How good a leader are you? If a recent survey of small business owners by The Alternative Board (TAB) is accurate, it seems that most small business owners are feeling pretty confident.
In fact, a whopping 95 percent of entrepreneurs polled believe their leadership skills are “above average.”
That doesn’t mean there’s no room for improvement, however.
When asked to identify the top areas in which they need to improve their leadership skills, entrepreneurs in the survey say:
- Holding others accountable — 67 percent
- Tending to my team’s development — 51 percent
- Delegating to others — 41 percent
- Demonstrating a strong vision — 41 percent
- Communicating clearly — 40 percent
What do small business owners think they’re doing well?
When asked to name their top leadership qualities, 47 percent believe they are positive, 45 percent say they are ethical, and 30 percent say they are confident. However, just 15 percent think they are inspiring, a mere 16 percent think they are focused, and only 17 percent believe they are patient.
If you’re not sure where you need to improve your leadership skills, getting feedback from your team can help you pinpoint both your strengths and your weaknesses. You need to improve your leadership skills.
However, although the majority conduct performance reviews for their employees, more than half (55 percent) of small business owners surveyed admit they didn’t ask for feedback on their leadership performance from their key employees last year. In other words, they’re giving their employees feedback, but not getting any themselves. If you’re not comfortable asking your entire team for feedback, talking to your top managers to get their insights can be helpful. Just make sure they know you want them to be completely honest.
Small business owners in the study have a very clear idea of what they need to do. Half of respondents believe their primary responsibility as a leader is fulfilling the company’s mission, vision and goals. That’s far above the 21 percent who say “keeping customer satisfied” is their major responsibility. But while they value their role in driving the company’s success, small business owners are falling short in the day-to-day actions needed to achieve this.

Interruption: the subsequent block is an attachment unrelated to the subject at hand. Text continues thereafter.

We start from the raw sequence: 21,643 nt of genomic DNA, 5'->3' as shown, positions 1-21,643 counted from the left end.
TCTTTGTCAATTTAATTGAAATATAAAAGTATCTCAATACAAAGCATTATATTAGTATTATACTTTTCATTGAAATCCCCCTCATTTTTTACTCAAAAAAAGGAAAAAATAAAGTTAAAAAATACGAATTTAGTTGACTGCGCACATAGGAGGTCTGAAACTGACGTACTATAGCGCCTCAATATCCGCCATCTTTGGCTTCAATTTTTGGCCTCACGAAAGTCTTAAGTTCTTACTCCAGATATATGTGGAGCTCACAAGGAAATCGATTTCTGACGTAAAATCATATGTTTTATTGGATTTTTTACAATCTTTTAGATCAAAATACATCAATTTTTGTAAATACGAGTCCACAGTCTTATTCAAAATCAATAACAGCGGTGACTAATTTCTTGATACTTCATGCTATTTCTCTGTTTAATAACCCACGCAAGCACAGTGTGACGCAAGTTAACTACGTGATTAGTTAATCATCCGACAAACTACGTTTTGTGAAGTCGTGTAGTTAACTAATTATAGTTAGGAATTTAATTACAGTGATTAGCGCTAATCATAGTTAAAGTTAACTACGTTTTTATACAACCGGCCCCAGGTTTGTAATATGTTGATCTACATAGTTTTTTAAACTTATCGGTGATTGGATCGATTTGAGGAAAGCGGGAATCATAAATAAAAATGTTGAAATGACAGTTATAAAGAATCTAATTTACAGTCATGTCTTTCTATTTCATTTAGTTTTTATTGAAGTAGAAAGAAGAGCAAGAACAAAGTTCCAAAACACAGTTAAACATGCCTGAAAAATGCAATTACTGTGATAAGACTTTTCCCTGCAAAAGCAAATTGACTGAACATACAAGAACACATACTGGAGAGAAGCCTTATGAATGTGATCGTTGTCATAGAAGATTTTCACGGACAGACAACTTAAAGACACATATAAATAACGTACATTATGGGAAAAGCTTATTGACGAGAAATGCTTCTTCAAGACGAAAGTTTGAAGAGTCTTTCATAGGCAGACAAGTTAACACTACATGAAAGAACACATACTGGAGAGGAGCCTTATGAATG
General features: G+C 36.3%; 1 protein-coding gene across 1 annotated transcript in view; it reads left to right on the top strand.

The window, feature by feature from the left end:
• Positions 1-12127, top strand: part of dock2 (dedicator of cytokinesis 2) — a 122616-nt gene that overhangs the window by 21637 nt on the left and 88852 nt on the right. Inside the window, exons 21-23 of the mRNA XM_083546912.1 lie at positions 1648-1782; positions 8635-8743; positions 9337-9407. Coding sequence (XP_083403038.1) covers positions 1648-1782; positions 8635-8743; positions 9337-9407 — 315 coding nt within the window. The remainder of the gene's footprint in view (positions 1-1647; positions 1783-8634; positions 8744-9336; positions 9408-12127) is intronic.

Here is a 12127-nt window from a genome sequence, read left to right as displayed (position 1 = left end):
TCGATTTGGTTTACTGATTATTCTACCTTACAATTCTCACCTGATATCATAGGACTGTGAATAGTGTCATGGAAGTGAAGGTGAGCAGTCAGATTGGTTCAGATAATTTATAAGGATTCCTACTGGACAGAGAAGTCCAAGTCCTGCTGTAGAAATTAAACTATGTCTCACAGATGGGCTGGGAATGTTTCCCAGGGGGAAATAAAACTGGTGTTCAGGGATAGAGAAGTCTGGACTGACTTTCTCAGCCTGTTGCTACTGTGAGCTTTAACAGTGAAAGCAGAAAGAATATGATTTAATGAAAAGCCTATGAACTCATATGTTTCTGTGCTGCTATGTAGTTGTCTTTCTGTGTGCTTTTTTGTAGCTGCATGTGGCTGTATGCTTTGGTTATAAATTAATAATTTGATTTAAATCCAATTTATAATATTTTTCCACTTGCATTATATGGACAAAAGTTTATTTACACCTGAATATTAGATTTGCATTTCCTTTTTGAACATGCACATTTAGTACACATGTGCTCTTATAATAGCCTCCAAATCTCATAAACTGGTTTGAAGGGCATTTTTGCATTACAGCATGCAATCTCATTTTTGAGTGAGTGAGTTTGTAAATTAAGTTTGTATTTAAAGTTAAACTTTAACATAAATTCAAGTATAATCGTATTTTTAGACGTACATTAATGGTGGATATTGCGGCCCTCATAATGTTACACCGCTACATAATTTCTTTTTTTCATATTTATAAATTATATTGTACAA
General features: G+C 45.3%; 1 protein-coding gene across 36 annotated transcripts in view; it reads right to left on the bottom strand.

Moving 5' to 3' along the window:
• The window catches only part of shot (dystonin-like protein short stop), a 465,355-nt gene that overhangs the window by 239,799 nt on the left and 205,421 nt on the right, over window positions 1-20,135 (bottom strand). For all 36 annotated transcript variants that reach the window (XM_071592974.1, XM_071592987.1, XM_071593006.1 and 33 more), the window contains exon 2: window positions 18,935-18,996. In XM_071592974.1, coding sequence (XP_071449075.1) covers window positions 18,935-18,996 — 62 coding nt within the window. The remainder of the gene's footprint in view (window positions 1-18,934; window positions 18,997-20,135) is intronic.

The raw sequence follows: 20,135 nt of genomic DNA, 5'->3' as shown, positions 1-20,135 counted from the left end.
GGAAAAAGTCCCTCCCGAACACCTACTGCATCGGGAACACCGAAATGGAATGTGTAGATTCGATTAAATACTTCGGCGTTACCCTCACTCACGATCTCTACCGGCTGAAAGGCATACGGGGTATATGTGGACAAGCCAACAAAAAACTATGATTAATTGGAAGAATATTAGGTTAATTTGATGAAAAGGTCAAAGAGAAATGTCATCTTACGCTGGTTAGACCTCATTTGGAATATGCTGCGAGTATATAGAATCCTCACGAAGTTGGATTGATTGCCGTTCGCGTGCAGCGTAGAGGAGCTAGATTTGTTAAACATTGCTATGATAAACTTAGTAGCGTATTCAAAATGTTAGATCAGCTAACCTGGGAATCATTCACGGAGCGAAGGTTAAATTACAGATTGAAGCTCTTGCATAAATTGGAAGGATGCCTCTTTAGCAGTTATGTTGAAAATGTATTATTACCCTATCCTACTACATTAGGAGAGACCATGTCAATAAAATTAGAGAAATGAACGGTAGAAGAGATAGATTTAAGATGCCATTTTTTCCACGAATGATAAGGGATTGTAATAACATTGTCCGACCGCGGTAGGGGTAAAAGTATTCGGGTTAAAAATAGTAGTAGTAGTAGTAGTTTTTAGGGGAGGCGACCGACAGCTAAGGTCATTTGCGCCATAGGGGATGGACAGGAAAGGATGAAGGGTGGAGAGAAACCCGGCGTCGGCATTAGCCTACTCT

That may be because small business owners are working long hours to handle all their responsibilities. More than half (54 percent) work in their businesses between 50 and 69 hours per week. This is a pretty likely indicator they’re not delegating enough.
There’s an entrepreneurial truism that says—you can work on your business or in your business.
Working in your business means handling the day-to-day duties—and it’s easy to get caught up in this aspect of entrepreneurship. However, if you want your business to grow beyond the startup stage eventually, you need to prioritize working on your business. That means developing a strategic plan, outlining action steps to carry out that plan, and holding yourself and your team accountable for reaching the company’s goals.
When small business owners in the survey need guidance to improve their leadership abilities, most of them (46 percent) turn to a non-business advisor, while 41 percent rely on their business partner. In addition, 36 percent say business coaching is the most valuable type of leadership training a person can get.
If you think business coaching is beyond your budget, think again. SCORE mentors are experienced business people and entrepreneurs who provide free business consulting and coaching to small business owners, either in-person or online. Get matched with a mentor today.
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